6. Why did the Election Commission allow the EVM manufacturers to share the software programme with foreign manufacturers of micro chips who in turn mask the chips which makes it impossible for even the manufacturers to read back the software contents?

After this latest admission, one would have hoped that the Election Commission would reform the voting system to make it absolutely secure. Perhaps, that is too much to expect from the Election Commission. This becomes evident from the Election Commission’s affidavits in the Delhi High Court rebuffing suggestions of transparency and auditability by introducing voter verified paper print out of all votes cast on EVMs.

This is my first blog on the subject.

Will update you regularly with the latest news and analyses.


If you have any questions or comments, write to me at

1 comment:

jayasree said...

US scientists hack into India’s EVMs, expose flaws

Uttara Choudhury / DNA
Monday, May 24, 2010 1:53

NEW YORK: India’s electronic voting machines (EVMs) with chips made in Japan and the US were designed to stop fraud and accelerate the voting process, but computer scientists say these paperless machines are vulnerable to fraud.

Professor J Alex Halderman of the University of Michigan and his computer science students say they were able to hack into the EVMs to manipulate results.

Halderman, who led the seven-month research project, with a security researcher from the Netherlands and Hyderabad’s NetIndia, said a home-made device allowed them to change results on an EVM by sending it wireless messages from a mobile phone.

“Almost every component of this system could be attacked to manipulate election results,” said Halderman. “This proves, once again, that the paperless class of voting systems has intrinsic security problems. It is hard to envision systems like this being used responsibly in elections.”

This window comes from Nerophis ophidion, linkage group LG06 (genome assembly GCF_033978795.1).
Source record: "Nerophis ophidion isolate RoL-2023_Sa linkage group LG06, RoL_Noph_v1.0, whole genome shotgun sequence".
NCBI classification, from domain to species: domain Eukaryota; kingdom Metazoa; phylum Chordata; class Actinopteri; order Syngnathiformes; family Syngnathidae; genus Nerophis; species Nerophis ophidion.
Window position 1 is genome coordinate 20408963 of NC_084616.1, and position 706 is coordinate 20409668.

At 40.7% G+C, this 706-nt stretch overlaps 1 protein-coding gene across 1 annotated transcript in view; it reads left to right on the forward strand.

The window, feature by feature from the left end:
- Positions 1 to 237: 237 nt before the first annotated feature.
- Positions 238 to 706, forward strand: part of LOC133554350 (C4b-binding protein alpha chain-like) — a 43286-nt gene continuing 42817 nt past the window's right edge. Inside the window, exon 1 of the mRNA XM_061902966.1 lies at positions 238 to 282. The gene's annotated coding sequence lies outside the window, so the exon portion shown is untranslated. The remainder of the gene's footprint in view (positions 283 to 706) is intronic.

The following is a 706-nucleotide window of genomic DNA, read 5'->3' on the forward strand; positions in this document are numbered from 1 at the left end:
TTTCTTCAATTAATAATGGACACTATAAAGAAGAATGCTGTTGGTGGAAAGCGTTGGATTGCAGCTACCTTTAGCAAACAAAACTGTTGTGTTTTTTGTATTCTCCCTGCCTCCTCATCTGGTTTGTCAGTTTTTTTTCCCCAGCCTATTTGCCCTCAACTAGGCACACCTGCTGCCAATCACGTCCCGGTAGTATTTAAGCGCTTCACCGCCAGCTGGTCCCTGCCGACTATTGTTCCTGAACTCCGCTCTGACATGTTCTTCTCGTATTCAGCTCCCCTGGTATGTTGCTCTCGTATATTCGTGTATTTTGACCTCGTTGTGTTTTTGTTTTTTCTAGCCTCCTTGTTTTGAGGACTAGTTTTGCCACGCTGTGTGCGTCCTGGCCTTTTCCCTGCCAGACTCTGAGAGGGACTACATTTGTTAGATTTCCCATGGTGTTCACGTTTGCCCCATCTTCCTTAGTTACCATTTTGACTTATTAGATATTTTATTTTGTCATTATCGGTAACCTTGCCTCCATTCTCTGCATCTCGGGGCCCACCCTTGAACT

A video on the Internet by the researchers shows two kinds of attacks. One attack involves replacing a small part of the EVM with a look-alike component that can be silently instructed to steal a percentage of votes in favour of a candidate. The instructions can be sent from a mobile phone.

“Our lookalike display board intercepts the vote totals that the machine is trying to display and replaces them with dishonest totals — basically whatever the bad guy wants to show up at the end of the election,” Halderman told reporters.

Another attack uses a pocket-sized microprocessor to change the votes stored in the EVMs between the election and the public counting session, which in India can be weeks later.

India uses roughly 1.4 million EVMs in 829,000 polling stations in a general election and they are of the direct recording electronic (DRE) variety. The EVMs record votes to the machine’s internal memory and provide no paper records for any recount. The researchers said that with DRE machines too much “absolute trust” is placed in the hardware and software of the EVMs.

Rop Gonggrijp, a security researcher from the Netherlands, who participated in the study, slammed the paperless electronic voting system. “The research shows the longstanding scientific consensus holds true — DRE voting machines are fundamentally vulnerable.

The machines have been abandoned in Ireland, the Netherlands, Germany, Florida and many other places. India should follow suit,” he said. The researchers have offered to share their findings with India’s Election Commission.